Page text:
NF: What do you see as a big issue in the world relating to LIS – challenges for the field itself, info challenges for the rest of the world, or challenges for individuals?

BA: There are way too many answers to this question, so I’ll go with a topic that doesn’t get enough attention: marketing.  Libraries don’t always know how to market themselves, which is a shame, because we have so much to offer our communities.  Libraries worry about how to compete with Amazon and Google, but I think we’ve got an automatic advantage: the ability to forge personal connections.  I don’t necessarily mean that in a warm-and-fuzzy way, though many patrons do like that.  Google is very easy to search, but it can’t help you interpret the results, or teach you how to choose the best search terms, or remember that you’re writing a paper on André Bazin and e-mail you a week later with a list of potentially helpful resources.  Our patrons love technology, but they don’t always know how to harness it to their best advantage, and they don’t realize that we’re here to help alleviate their frustrations.  Hence the need for good marketing!

NF: What might “information leadership” mean to you?

BA: In regard to our patrons, we need to step in and teach them not only how to find and use information, but how to evaluate its veracity, relevance, and credibility. As a whole, we need to remind our non-library colleagues that as we all adapt to the new information environment, librarians have been tackling issues of organization and access for over a hundred years, and we will continue to make our voice heard and work as hard as we can to provide solutions and meet our patrons’ needs.   We don’t need to be defensive or proprietary, but we also shouldn’t take a back seat and let other information providers make all the decisions.  The idea of partnering with these companies to problem-solve and create new information technologies is pretty exciting.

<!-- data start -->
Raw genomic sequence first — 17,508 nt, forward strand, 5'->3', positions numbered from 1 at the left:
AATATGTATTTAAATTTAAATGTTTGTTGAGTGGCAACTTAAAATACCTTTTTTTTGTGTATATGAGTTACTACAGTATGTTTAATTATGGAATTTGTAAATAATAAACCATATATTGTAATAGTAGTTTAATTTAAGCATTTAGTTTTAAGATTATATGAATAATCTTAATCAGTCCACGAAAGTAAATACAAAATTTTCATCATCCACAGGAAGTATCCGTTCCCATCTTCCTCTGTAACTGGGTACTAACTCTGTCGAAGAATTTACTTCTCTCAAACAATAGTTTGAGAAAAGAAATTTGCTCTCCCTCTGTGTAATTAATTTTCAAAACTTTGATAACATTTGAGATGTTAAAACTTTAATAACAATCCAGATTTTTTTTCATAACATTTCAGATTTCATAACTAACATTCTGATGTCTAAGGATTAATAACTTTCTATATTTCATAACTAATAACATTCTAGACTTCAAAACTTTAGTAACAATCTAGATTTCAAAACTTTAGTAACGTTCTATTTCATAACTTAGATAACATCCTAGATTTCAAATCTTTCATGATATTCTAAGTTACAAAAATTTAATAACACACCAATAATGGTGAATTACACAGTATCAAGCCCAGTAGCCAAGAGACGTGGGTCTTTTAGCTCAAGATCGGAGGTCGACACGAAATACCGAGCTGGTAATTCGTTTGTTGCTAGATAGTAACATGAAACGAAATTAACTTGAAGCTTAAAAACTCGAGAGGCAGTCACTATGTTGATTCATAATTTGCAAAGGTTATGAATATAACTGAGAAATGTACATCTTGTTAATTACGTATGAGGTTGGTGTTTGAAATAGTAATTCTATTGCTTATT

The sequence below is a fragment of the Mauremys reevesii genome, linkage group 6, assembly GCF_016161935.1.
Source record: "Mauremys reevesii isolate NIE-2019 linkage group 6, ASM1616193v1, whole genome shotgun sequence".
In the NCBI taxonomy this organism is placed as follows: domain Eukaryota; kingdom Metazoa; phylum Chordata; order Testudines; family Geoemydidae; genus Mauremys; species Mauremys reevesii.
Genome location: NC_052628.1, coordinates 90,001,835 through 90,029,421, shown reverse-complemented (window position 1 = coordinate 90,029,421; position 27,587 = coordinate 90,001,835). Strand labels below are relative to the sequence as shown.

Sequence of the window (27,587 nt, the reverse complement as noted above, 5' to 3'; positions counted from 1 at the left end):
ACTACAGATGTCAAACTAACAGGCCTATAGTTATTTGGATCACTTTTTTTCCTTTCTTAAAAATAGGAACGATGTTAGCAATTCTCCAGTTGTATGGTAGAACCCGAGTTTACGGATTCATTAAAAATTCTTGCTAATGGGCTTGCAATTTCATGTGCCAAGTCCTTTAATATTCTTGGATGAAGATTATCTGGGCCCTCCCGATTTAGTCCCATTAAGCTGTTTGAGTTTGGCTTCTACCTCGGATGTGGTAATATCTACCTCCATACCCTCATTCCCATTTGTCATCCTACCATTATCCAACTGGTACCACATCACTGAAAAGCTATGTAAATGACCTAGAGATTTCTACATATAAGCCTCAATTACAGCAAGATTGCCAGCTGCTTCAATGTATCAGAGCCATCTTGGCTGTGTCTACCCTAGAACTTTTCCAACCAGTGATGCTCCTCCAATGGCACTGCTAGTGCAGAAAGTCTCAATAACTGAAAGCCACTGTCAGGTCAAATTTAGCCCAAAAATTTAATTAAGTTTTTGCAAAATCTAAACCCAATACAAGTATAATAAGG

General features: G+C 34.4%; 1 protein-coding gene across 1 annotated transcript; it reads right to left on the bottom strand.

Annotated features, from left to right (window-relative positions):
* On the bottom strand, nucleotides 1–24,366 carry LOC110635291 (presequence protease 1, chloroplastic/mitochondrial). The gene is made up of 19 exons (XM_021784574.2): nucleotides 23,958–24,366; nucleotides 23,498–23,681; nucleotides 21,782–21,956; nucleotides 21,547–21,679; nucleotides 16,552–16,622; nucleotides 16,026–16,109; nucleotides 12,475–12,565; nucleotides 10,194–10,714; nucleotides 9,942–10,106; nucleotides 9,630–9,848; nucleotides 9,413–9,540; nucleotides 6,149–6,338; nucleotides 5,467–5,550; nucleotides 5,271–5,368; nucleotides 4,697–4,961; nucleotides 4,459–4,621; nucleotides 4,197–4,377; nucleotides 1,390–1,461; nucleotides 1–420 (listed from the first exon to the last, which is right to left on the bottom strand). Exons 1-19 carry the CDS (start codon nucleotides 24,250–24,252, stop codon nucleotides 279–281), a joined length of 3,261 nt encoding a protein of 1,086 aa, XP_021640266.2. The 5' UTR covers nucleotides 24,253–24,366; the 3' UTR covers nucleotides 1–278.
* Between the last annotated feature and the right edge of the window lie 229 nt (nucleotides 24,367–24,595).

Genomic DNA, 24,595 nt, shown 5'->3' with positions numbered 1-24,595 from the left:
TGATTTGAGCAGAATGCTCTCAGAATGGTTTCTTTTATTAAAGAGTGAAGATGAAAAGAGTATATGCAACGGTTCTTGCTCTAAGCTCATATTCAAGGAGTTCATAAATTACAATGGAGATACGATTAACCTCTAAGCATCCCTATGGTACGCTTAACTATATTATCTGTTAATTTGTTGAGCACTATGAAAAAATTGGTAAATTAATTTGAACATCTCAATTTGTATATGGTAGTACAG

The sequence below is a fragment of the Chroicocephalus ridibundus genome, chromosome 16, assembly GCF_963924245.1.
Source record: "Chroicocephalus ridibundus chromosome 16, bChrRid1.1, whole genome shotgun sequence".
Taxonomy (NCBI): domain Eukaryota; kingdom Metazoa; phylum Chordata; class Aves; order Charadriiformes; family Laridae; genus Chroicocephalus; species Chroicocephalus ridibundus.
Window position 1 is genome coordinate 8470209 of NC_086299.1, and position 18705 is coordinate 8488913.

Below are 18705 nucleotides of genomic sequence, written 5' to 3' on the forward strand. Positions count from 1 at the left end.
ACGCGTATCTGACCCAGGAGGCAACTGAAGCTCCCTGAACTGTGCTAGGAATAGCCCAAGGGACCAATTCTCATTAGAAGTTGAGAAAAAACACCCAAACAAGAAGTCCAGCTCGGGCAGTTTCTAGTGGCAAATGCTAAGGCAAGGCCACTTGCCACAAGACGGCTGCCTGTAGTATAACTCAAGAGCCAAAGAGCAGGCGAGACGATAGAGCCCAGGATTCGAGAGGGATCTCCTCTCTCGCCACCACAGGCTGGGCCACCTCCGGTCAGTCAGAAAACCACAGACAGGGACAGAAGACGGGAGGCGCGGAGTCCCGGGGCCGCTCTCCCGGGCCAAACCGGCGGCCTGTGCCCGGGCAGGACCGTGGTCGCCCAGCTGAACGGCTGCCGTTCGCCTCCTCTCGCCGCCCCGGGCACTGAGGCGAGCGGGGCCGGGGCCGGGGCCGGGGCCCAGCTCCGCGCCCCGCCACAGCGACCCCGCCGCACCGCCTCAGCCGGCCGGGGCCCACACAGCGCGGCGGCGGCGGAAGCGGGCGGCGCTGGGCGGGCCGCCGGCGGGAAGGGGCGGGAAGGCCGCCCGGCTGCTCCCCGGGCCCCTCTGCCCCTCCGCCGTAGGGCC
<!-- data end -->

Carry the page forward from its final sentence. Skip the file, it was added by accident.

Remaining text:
NF: Where do you get information to stay on top of LIS issues, or issues in a sub-field you’re into?

BA: ALA’s weekly American Libraries Direct e-mail is a good for general news items.  Otherwise, I’m a big fan of blogs (like this one!) because RSS feeds make keeping up on them outlandishly easy, and I enjoy the mix of news, opinion, and discussion.  In terms of Interlibrary Loan, there are actually a couple of old school listservs that are massively helpful (and often quite entertaining). I also find that my fellow GSLIS students are really good about sharing information via Twitter, Facebook, or class forums.  Hopefully we can maintain these connections after graduation, because we’ve got a good network going!

NF: Is there anything else you’d like to say?

I’m super flattered that you wanted to interview me!  It will be really interesting to read this in a year or two and see how my thinking has changed.  I’m totally overwhelmed (in a good way) by everything I’m learning in school and excited to see where my career takes me.

****

Are you interested in being profiled in “Profiles in Awesome” or know someone you’d like to see here? Have a good idea for a question to ask? Email me at nicolibrarian{at} gmail {dot}com.

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Written by nicolibrarian

February 14, 2010 at 8:32 pm